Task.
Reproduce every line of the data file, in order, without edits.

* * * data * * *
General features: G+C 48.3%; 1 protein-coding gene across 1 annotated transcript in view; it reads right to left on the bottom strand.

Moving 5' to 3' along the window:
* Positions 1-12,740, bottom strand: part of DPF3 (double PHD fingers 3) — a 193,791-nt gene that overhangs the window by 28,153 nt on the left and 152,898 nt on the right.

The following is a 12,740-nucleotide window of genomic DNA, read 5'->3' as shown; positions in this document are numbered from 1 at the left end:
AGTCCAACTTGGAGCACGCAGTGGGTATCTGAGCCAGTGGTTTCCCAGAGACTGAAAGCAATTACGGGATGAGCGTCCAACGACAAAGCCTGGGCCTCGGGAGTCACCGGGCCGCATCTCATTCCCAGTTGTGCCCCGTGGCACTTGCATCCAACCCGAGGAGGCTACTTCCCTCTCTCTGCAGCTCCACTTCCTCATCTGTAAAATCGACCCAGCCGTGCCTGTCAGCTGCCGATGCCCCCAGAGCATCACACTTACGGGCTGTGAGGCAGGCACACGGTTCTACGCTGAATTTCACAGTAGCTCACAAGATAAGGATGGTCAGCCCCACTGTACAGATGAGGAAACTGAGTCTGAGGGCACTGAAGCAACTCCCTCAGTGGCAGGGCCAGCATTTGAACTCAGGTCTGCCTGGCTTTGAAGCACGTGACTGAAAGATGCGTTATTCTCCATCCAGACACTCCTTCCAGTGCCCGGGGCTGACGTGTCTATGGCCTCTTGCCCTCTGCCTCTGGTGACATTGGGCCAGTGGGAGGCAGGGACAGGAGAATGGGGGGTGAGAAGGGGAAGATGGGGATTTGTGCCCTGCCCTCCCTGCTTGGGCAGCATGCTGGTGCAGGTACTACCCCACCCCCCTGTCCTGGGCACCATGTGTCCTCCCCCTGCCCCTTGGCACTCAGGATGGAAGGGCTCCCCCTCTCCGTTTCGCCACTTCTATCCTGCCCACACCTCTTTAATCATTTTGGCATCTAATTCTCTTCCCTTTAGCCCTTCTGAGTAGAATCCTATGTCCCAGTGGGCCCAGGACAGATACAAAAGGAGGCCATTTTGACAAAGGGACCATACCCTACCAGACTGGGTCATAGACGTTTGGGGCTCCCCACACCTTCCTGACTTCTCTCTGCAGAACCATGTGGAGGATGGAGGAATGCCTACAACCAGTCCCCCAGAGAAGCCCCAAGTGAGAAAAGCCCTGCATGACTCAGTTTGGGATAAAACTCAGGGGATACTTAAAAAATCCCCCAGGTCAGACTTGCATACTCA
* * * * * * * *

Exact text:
General features: G+C 48.3%; 1 protein-coding gene across 1 annotated transcript in view; it reads right to left on the bottom strand.

Moving 5' to 3' along the window:
* Positions 1-12,740, bottom strand: part of DPF3 (double PHD fingers 3) — a 193,791-nt gene that overhangs the window by 28,153 nt on the left and 152,898 nt on the right.

The following is a 12,740-nucleotide window of genomic DNA, read 5'->3' as shown; positions in this document are numbered from 1 at the left end:
AGTCCAACTTGGAGCACGCAGTGGGTATCTGAGCCAGTGGTTTCCCAGAGACTGAAAGCAATTACGGGATGAGCGTCCAACGACAAAGCCTGGGCCTCGGGAGTCACCGGGCCGCATCTCATTCCCAGTTGTGCCCCGTGGCACTTGCATCCAACCCGAGGAGGCTACTTCCCTCTCTCTGCAGCTCCACTTCCTCATCTGTAAAATCGACCCAGCCGTGCCTGTCAGCTGCCGATGCCCCCAGAGCATCACACTTACGGGCTGTGAGGCAGGCACACGGTTCTACGCTGAATTTCACAGTAGCTCACAAGATAAGGATGGTCAGCCCCACTGTACAGATGAGGAAACTGAGTCTGAGGGCACTGAAGCAACTCCCTCAGTGGCAGGGCCAGCATTTGAACTCAGGTCTGCCTGGCTTTGAAGCACGTGACTGAAAGATGCGTTATTCTCCATCCAGACACTCCTTCCAGTGCCCGGGGCTGACGTGTCTATGGCCTCTTGCCCTCTGCCTCTGGTGACATTGGGCCAGTGGGAGGCAGGGACAGGAGAATGGGGGGTGAGAAGGGGAAGATGGGGATTTGTGCCCTGCCCTCCCTGCTTGGGCAGCATGCTGGTGCAGGTACTACCCCACCCCCCTGTCCTGGGCACCATGTGTCCTCCCCCTGCCCCTTGGCACTCAGGATGGAAGGGCTCCCCCTCTCCGTTTCGCCACTTCTATCCTGCCCACACCTCTTTAATCATTTTGGCATCTAATTCTCTTCCCTTTAGCCCTTCTGAGTAGAATCCTATGTCCCAGTGGGCCCAGGACAGATACAAAAGGAGGCCATTTTGACAAAGGGACCATACCCTACCAGACTGGGTCATAGACGTTTGGGGCTCCCCACACCTTCCTGACTTCTCTCTGCAGAACCATGTGGAGGATGGAGGAATGCCTACAACCAGTCCCCCAGAGAAGCCCCAAGTGAGAAAAGCCCTGCATGACTCAGTTTGGGATAAAACTCAGGGGATACTTAAAAAATCCCCCAGGTCAGACTTGCATACTCA